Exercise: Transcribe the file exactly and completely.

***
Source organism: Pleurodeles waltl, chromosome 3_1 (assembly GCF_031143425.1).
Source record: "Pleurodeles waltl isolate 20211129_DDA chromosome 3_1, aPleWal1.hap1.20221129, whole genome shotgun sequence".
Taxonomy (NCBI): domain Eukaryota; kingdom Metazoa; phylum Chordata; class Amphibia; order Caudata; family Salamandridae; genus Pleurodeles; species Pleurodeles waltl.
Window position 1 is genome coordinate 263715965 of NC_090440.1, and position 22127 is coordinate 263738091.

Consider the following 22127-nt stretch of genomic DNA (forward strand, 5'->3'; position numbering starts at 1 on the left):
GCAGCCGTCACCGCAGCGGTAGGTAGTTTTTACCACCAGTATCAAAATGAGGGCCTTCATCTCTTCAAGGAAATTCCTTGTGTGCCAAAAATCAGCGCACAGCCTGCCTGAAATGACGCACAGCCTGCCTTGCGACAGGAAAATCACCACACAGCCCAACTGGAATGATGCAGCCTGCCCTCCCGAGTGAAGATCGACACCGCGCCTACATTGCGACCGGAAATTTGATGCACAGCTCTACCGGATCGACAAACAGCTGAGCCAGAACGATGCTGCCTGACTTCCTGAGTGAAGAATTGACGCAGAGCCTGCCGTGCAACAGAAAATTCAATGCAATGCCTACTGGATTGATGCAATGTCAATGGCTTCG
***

Source organism: Pleurodeles waltl, chromosome 3_1 (assembly GCF_031143425.1).
Source record: "Pleurodeles waltl isolate 20211129_DDA chromosome 3_1, aPleWal1.hap1.20221129, whole genome shotgun sequence".
Taxonomy (NCBI): domain Eukaryota; kingdom Metazoa; phylum Chordata; class Amphibia; order Caudata; family Salamandridae; genus Pleurodeles; species Pleurodeles waltl.
Window position 1 is genome coordinate 263715965 of NC_090440.1, and position 22127 is coordinate 263738091.

Consider the following 22127-nt stretch of genomic DNA (forward strand, 5'->3'; position numbering starts at 1 on the left):
GCAGCCGTCACCGCAGCGGTAGGTAGTTTTTACCACCAGTATCAAAATGAGGGCCTTCATCTCTTCAAGGAAATTCCTTGTGTGCCAAAAATCAGCGCACAGCCTGCCTGAAATGACGCACAGCCTGCCTTGCGACAGGAAAATCACCACACAGCCCAACTGGAATGATGCAGCCTGCCCTCCCGAGTGAAGATCGACACCGCGCCTACATTGCGACCGGAAATTTGATGCACAGCTCTACCGGATCGACAAACAGCTGAGCCAGAACGATGCTGCCTGACTTCCTGAGTGAAGAATTGACGCAGAGCCTGCCGTGCAACAGAAAATTCAATGCAATGCCTACTGGATTGATGCAATGTCAATGGCTTCG